Careful supervision is vital when pain patches are used. Fentanyl is highly addictive and there is a potential for abuse—intentional or accidental—by humans. Among the dangers to people is difficulty breathing to the point of suffocation. Children are especially at risk, and some veterinarians refuse to prescribe a pain patch if there is a young child in the family.
Overall, the pain patch is a very useful tool that has dramatically changed veterinarians’ pain protocols. Side effects are generally rare in dogs, and most benefit greatly from the pain relief.
Wellness: Healthy Living
Signs to watch for in your aging dog
There are changes a dog goes through that have nothing to do with disease processes but, rather, are simply normal physiologic shifts. To help you distinguish aging from illness, here is a rundown of those natural, expected modifications that occur as a dog enters and passes through her geriatric years. You’ll see that many of them are similar to changes that people undergo, but which do not grip them with fear of imminent death or disability. They simply require a little more attention on the part of those caring for canine loved ones, along with an appreciation that the dog may very well need your sensitivity with regard to exercise intensity, severe weather conditions and so forth.
Graying hair, particularly around the muzzle: We think it adds character—no Clairol needed.
Slower metabolism: Older dogs burn fewer calories than they did in their younger years. Most of the decrease in metabolic rate comes simply from dogs tending to become less physically active in old age. The less active they are, the more their muscle cells go unused and therefore atrophy and die off, increasing their fat-to-muscle ratio and paving the way for frailty. Slowed physical activity, incidentally, often comes not from age per se but from conditions like obesity and arthritis, which are more treatable than ever.
Difficulty adapting to hot and cold temperatures: Older dogs are less physiologically tolerant of very hot or very cold weather. Put her in a fuzzy bed with a blanket over her when it’s cold (especially important because your dog is close to the floor, and hot air rises while cold air in the room sinks). In hot weather, make sure your pal has plenty of water and is near a source of coolness or at least shade.
Decreased immunity: Older dogs need their vaccination shots even more than when they were young and middleaged. The immune system slows down in old age, making a dog more susceptible not only to diseases such as cancer but also to infections. She simply cannot mount a sufficient immune response to illnesses she might have been able to ward off in her younger years.
Decrease in heart and lung function: Aging dogs do not get coronary artery disease, and they do not get heart attacks. Rather, an older dog does not respond as efficiently to physiologic stress—she will experience an increase in heart rate resulting from exercise, for example. It’s the same for the lungs. As a dog grows older, some of the elastic fibers in the lungs are replaced by scar tissue, diminishing her ability to breathe as efficiently as possible.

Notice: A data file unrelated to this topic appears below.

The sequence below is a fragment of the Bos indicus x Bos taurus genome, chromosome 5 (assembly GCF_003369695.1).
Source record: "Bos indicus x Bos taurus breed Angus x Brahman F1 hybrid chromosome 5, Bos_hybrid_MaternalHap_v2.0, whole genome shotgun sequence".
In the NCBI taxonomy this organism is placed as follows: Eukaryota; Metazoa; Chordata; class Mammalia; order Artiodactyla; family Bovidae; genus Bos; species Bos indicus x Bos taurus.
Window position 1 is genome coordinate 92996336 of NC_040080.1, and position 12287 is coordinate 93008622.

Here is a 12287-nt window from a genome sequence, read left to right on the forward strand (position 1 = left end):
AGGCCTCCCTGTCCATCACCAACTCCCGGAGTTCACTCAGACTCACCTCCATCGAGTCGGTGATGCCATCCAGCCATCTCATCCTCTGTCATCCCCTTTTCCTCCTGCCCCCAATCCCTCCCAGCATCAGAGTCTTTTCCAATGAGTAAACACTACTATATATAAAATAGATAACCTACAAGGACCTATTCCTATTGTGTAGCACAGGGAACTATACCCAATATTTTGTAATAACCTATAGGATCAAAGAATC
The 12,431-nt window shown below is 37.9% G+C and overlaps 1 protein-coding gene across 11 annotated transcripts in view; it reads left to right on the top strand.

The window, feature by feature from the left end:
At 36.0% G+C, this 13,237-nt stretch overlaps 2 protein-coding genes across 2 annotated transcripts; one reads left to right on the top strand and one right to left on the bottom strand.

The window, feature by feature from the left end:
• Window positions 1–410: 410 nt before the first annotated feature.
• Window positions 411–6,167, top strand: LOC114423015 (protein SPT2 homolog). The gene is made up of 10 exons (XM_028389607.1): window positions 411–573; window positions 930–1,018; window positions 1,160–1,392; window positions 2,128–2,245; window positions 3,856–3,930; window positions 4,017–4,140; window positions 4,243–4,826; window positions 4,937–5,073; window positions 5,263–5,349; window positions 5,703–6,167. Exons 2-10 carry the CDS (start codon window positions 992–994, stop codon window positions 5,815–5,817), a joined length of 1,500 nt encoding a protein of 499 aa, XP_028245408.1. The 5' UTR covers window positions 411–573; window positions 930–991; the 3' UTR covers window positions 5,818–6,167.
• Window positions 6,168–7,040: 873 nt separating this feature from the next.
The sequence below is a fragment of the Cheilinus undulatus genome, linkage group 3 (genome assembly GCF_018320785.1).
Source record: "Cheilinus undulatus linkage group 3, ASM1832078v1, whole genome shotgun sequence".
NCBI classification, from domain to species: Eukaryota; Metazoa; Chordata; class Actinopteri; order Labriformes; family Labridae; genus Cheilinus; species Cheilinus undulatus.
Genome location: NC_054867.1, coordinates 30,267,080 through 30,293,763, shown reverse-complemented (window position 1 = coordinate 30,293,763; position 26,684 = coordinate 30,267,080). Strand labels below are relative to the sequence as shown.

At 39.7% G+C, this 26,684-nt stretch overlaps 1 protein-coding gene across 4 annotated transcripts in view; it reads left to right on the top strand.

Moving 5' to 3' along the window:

Hormonal changes: While age-related changes vary from gland to gland, overall there tends to be some degeneration. Aging dogs have to be watched more carefully for hormone-mediated conditions such as diabetes and hypothyroidism, both of which affect the body cells’ ability to do what they have to do.
Changes in the reproductive system: There is no menopause in the canine world. But older male dogs who have not been neutered are prone to prostate problems resulting from enlargement.
Decrease in kidney and bladder function: The screenings most commonly used to assess kidney function don’t show any abnormality until a dog has already lost 75 percent of her kidney capacity, so dog companions have to partner with vets to identify signs of possible kidney disease. As far as the bladder, older females dogs, predominantly those who have been spayed, are the ones to end up afflicted with urinary incontinence.
Decrease in liver size: As a dog ages, she actually loses liver cells, which makes her liver smaller. The change translates into a decrease in liver function, which means a diminished capacity to detoxify harmful byproducts in the body.
Gastrointestinal slowdown: While GI function in older dogs remains pretty much intact in the stomach and intestines, there’s a decrease in gastrointestinal action in the mouth, which is the beginning of the GI tract. Specifically, there is a decreased production of saliva, which helps to clean the oral cavity. That in turn, contributes to the development of dental tartar and periodontal disease.
Bone loss: Dogs undergo a decrease in bone density, but they tend not to develop osteoporosis. Dogs do experience fractures but not because of decreased bone density throughout the body, like in older people.
Neurologic decline: Falloff in this area divides into two categories: a decline of the senses, including smell, sight, and hearing; and a decline in the function of brain cells. The longer dogs live, the more important it is to watch for signs of the canine version of Alzheimer’s, because the earlier it is detected, the more treatable it will be.